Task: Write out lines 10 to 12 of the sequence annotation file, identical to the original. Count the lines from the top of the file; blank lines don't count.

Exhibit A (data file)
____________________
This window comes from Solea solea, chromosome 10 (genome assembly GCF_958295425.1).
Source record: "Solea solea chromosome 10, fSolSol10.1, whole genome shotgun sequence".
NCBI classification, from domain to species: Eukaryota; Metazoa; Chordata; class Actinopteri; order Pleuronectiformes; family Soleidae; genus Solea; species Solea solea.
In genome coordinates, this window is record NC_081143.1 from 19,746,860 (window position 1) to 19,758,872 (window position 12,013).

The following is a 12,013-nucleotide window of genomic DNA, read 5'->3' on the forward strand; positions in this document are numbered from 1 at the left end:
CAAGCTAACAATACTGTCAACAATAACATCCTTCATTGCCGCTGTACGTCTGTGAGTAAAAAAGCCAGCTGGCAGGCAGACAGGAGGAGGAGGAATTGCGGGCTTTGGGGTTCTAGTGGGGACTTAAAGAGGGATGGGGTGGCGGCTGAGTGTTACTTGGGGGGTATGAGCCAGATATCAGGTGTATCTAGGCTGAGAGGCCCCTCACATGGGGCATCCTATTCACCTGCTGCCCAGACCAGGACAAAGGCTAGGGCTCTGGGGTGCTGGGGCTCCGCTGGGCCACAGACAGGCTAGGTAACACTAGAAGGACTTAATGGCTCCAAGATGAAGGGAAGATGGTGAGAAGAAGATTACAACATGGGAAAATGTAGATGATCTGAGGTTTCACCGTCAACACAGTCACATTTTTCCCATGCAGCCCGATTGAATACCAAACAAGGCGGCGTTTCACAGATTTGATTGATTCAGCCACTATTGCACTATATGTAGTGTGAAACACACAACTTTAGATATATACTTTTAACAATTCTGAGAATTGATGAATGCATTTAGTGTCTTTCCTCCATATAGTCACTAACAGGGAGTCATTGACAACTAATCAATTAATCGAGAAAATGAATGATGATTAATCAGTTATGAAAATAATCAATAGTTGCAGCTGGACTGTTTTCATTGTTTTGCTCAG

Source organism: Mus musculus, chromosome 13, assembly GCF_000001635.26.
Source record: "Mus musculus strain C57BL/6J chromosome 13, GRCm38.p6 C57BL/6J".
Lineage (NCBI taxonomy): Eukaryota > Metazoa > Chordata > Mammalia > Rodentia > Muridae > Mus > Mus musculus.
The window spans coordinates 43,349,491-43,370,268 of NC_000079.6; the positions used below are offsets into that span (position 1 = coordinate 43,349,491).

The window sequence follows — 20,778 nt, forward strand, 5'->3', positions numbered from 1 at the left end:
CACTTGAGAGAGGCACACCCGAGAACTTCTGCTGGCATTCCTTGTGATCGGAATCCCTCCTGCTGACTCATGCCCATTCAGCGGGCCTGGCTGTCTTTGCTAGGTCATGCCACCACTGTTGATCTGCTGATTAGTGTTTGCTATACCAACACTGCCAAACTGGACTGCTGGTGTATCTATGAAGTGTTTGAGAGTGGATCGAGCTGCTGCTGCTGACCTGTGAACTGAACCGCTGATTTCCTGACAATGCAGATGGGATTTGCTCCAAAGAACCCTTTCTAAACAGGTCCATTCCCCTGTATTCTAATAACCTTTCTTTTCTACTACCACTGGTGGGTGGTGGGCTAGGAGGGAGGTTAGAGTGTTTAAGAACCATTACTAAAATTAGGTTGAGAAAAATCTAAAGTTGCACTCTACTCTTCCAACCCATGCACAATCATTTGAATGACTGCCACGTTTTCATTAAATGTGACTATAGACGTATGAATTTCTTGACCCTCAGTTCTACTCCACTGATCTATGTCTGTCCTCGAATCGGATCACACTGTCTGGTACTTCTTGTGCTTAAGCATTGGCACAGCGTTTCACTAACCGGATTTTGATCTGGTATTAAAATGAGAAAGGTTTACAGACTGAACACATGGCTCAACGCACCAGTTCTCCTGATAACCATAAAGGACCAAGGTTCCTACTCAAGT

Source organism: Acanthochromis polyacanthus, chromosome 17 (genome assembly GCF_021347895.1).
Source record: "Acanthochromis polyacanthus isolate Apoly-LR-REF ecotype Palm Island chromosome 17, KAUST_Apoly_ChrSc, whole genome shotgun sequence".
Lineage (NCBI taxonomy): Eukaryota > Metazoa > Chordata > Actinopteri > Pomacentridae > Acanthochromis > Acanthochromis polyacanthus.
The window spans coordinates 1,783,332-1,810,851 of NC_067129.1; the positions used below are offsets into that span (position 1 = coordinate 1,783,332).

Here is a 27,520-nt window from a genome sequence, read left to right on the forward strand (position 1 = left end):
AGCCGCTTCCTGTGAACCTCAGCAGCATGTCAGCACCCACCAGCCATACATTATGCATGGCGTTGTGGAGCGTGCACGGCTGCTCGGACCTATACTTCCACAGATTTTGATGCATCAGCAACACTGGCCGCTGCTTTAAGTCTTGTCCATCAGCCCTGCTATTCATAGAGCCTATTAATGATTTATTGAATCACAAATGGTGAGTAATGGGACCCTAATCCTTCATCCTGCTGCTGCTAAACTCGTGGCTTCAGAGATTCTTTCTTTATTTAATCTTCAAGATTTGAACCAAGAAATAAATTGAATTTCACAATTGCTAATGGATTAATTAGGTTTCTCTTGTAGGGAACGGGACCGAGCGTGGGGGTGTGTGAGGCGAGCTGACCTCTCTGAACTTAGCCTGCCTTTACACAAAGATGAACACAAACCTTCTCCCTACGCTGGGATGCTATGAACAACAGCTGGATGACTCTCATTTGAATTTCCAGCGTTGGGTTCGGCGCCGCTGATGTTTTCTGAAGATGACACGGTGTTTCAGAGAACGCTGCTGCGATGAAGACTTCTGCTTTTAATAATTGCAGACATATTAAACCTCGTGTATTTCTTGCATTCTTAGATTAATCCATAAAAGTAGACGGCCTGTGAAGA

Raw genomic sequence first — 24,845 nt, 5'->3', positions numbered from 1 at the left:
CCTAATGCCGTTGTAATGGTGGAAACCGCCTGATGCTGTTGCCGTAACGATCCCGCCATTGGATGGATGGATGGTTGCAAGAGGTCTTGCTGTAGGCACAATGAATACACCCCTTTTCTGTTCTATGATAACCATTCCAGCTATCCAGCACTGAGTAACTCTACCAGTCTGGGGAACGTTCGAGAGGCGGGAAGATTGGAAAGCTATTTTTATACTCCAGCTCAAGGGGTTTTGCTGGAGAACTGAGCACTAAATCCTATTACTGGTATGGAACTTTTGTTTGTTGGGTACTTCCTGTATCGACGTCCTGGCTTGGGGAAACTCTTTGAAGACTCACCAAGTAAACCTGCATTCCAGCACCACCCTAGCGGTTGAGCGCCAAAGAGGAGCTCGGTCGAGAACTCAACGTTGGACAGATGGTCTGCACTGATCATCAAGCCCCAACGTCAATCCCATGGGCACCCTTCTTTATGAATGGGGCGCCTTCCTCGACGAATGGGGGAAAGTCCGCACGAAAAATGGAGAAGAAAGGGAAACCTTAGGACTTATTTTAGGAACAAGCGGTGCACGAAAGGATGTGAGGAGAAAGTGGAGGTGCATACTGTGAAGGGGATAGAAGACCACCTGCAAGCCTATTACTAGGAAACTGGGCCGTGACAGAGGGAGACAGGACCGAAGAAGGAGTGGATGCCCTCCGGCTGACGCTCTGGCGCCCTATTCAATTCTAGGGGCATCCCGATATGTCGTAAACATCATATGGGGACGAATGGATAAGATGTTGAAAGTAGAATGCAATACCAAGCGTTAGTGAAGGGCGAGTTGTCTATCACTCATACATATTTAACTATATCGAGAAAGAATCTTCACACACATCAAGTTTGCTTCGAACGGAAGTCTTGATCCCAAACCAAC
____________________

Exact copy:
The window spans coordinates 43,349,491-43,370,268 of NC_000079.6; the positions used below are offsets into that span (position 1 = coordinate 43,349,491).

The window sequence follows — 20,778 nt, forward strand, 5'->3', positions numbered from 1 at the left end:
CACTTGAGAGAGGCACACCCGAGAACTTCTGCTGGCATTCCTTGTGATCGGAATCCCTCCTGCTGACTCATGCCCATTCAGCGGGCCTGGCTGTCTTTGCTAGGTCATGCCACCACTGTTGATCTGCTGATTAGTGTTTGCTATACCAACACTGCCAAACTGGACTGCTGGTGTATCTATGAAGTGTTTGAGAGTGGATCGAGCTGCTGCTGCTGACCTGTGAACTGAACCGCTGATTTCCTGACAATGCAGATGGGATTTGCTCCAAAGAACCCTTTCTAAACAGGTCCATTCCCCTGTATTCTAATAACCTTTCTTTTCTACTACCACTGGTGGGTGGTGGGCTAGGAGGGAGGTTAGAGTGTTTAAGAACCATTACTAAAATTAGGTTGAGAAAAATCTAAAGTTGCACTCTACTCTTCCAACCCATGCACAATCATTTGAATGACTGCCACGTTTTCATTAAATGTGACTATAGACGTATGAATTTCTTGACCCTCAGTTCTACTCCACTGATCTATGTCTGTCCTCGAATCGGATCACACTGTCTGGTACTTCTTGTGCTTAAGCATTGGCACAGCGTTTCACTAACCGGATTTTGATCTGGTATTAAAATGAGAAAGGTTTACAGACTGAACACATGGCTCAACGCACCAGTTCTCCTGATAACCATAAAGGACCAAGGTTCCTACTCAAGT